What do Trump and Holograms Have in Common? (PART II)

Creating the animation and artwork for a ‘serious’ game on an interactive lightfield display prototype

This is PART II in a three-part series. To read PART I, please go here.

Given the open frontier of what interactive works are capable of, I have few regulations on what content or methods I use. I do however, have a cardinal rule: The Work Must Be Visual.

It must be visual in the sense that it triggers a feeling or memory from the body and can be understood as a cohesive style that differentiates itself from the zeitgeist. This rule can be considered a strong preference or as a bias from my visual arts background. Now, visual does not necessarily mean the visual image itself but also encompasses the assets, the animation, and especially the coding. In the case for Marshall’s Theory: C-Sharp.

Since I have experience in developing with different programs and methods — at times a clear 50–50 split workflow between the ‘visual’ and the ‘scripting’ — I tend to think of interactive works as a gesamkunstwerk, the German word for ‘the whole piece’.

The Animation

To take an example, knowing computation allows me to know that a 3D mesh will fail under certain circumstances of pressure from a called function. I’ll always be asking myself questions like, Is the poly count too high? Are the normals correct and do they display properly? If I add physics, will it crash everything I’ve already set up? Animation draws from computation much the same and vice versa.

As a professor, I’ve always wanted to gamify or add interactive elements to animation-based lectures because they have everything to teach about proper timing and when to call a certain action. In coding, what may be referred to as transform.position[ing] or Delta.Time may be alluded to as ‘blocking’ on flat tangents. The more I work between the disciplines, the more I analyze similarities. Developing therefore becomes less about ‘art’, or ‘animation’, or ‘coding’, or ‘texturing’, or ‘rigging’; it just becomes a ‘thing’. My days become much more serene when I work with ‘things’.

For Marshall’s Theory, I followed the 50–50 trace of development. While I had a subject matter that could have easily served as a pure aesthetic portraiture, I wanted to focus on a fun, bizarre, and original experience that would have the player come for the visual shock and stay for the hidden nuances and user experience. On the art and animation side, I found myself bouncing rapidly between Maya and Unity-Visual Studio.

From direct memory, the animation sequences for Mr. President himself excluding the title pages are: IDLE-WALKING, WORD SHOUT, HERO SUMMON, SHIELD RUSH, PAUSE DANCE, FETAL POSITION (GAME OVER), VICTORY YELLING, and of course the BOMB EVERYTHING AROUND YOU AND LOSE ONLY ONE LIFE.

The technical process of bringing these animation sequences from Maya to Unity involves rigging the characters with bones, constraint-curves, and IK handles. Then, I had to animate with that rig (which takes time in and of itself), bake the keyframes to last the full timeline (Unity dislikes it if you do not do this), and import as an FBX to be situated in the virtual world. From there, I adjusted in Unity.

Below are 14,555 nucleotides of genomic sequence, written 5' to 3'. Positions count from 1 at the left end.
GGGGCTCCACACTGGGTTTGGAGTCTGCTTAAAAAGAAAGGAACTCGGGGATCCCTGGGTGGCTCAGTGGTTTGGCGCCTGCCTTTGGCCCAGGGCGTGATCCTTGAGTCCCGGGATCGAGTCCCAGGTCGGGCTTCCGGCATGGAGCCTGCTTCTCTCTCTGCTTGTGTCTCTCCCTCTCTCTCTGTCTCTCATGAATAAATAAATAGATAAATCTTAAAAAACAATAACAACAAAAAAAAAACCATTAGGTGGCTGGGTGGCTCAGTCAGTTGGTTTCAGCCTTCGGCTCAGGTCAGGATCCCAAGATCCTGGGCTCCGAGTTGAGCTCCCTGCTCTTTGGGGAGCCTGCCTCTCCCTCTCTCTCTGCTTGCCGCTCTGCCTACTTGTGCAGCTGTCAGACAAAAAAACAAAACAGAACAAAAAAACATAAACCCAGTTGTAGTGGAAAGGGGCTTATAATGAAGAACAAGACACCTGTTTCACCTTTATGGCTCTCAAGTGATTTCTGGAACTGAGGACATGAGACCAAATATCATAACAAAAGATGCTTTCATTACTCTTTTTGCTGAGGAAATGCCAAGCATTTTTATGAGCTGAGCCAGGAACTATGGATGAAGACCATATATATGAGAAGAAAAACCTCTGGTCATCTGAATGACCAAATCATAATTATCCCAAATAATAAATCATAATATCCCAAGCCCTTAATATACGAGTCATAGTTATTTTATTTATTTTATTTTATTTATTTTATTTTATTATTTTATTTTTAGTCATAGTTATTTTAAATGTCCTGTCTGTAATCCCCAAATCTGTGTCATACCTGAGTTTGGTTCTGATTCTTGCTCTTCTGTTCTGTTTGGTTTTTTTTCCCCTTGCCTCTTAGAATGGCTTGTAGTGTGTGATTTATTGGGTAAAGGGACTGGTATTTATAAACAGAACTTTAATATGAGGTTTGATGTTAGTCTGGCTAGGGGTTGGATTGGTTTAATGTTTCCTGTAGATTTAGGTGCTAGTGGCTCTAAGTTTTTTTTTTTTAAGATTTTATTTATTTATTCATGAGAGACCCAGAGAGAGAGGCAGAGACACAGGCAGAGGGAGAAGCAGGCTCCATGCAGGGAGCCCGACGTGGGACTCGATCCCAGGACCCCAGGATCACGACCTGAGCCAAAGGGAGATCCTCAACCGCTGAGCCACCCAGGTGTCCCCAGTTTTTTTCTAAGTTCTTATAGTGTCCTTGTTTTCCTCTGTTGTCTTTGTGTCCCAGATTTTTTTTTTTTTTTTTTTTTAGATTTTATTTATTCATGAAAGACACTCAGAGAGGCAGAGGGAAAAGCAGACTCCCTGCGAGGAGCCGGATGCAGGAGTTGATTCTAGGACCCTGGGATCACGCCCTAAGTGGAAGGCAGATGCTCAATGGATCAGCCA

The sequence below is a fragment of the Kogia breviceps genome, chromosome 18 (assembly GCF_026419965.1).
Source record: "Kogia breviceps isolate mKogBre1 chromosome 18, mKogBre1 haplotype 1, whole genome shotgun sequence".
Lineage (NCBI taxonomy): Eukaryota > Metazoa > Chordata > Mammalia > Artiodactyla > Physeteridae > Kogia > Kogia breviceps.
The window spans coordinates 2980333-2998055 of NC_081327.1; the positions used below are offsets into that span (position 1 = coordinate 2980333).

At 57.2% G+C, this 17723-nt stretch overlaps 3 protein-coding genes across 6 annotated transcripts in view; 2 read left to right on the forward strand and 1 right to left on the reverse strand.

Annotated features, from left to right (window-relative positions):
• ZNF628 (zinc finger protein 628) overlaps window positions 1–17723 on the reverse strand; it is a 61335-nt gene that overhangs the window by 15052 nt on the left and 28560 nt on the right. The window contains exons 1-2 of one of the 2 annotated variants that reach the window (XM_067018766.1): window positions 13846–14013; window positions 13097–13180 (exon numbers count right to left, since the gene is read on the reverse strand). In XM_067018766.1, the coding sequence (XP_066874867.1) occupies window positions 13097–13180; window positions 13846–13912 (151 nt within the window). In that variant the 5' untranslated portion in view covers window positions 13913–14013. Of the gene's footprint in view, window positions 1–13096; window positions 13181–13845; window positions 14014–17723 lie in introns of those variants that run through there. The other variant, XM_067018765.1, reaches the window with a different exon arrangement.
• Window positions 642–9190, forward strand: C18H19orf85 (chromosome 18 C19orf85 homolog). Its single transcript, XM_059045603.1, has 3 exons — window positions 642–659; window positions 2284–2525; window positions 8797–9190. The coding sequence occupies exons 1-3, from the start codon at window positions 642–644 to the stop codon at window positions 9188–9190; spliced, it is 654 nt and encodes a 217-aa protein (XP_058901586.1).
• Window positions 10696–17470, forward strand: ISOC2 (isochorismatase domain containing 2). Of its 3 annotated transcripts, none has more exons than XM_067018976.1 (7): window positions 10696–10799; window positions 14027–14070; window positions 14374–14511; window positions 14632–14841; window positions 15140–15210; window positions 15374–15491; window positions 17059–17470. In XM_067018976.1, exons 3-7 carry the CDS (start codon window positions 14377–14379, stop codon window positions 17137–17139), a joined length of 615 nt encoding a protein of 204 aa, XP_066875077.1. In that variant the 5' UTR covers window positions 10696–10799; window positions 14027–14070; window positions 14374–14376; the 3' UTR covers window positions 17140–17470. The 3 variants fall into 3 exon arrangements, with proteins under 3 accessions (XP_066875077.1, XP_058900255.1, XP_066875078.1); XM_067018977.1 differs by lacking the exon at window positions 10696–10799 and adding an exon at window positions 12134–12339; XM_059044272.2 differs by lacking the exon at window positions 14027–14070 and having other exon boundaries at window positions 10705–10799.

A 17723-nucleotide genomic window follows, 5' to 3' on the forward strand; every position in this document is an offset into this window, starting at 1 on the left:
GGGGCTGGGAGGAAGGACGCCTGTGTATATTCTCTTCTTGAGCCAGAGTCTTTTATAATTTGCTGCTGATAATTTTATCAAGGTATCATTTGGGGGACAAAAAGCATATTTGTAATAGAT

If the animation settings are set and well, and not often if you were my NPC protesters, then they could be added to an animation controller and manipulated by the Mechanim system. I would share parameters between the Mechanim system and my various C-Sharp scripts and call certain functions of the script through animation events set on Unity’s own timeline system. The more I became comfortable with this system over the last years, the more I began to utilize what nuances the system had. For segments in Marshall’s Theory as well, I relied less on the animation I did in Maya and even built elements of it in Unity. For example, in the winning cutscene after successfully completing the 2 minute survival in Washington D.C. where Abraham Lincoln impales himself on the George Washington monument, I animated the general appendage motions and spinal twists in Maya but positioned the ‘whole’ body and weight in Unity to save time that would have undoubtedly gone towards calculating precise positioning.

The Aesthetics

I wanted the aesthetic style for Marshall’s Theory to be a hybrid between a modern infographic—reliant on color theory and low-poly virtual icons and elements — and maximalist composition chaos. Our current political landscape is full of noise, uncertainty, and enough visual images crossing the corneas of our eyes to make even the deepest cave dweller see light.

In this day and age, there is a natural human instinct to control this hysteria by limiting visual motifs to simple expressions; cubic, solid, or low in density (read: minimalism). However, these attempts falter because an expression, no matter how simple, always adds to the bigger pile that is the ‘superbrain of visual overload’. Additionally, I always have a micro-aneurysm when a product or situation that is not simple is advertised as such. The aesthetic of our times is based on maximalism. To ask someone to describe the current American debacle in a sentence or two is to murder them by inciting a stroke. To be an artist today is to beat the spectator over the head on multiple occasions with the overloaded canvas and ask them to like it.

From a technical standpoint, creating the visuals were an immensely fun and not particularly laborious despite the fact that I modeled every single asset, character, UV-texture alone, and composed them in the various game scenes which all of their own technical gaffes and issues between file formats and shaders. Another cardinal rule I have for myself: work fast. The longer the wait between initial idea and brush stroke, the more dull the stroke gets.

Read PART I of this series here.

PART III….Coming soon!

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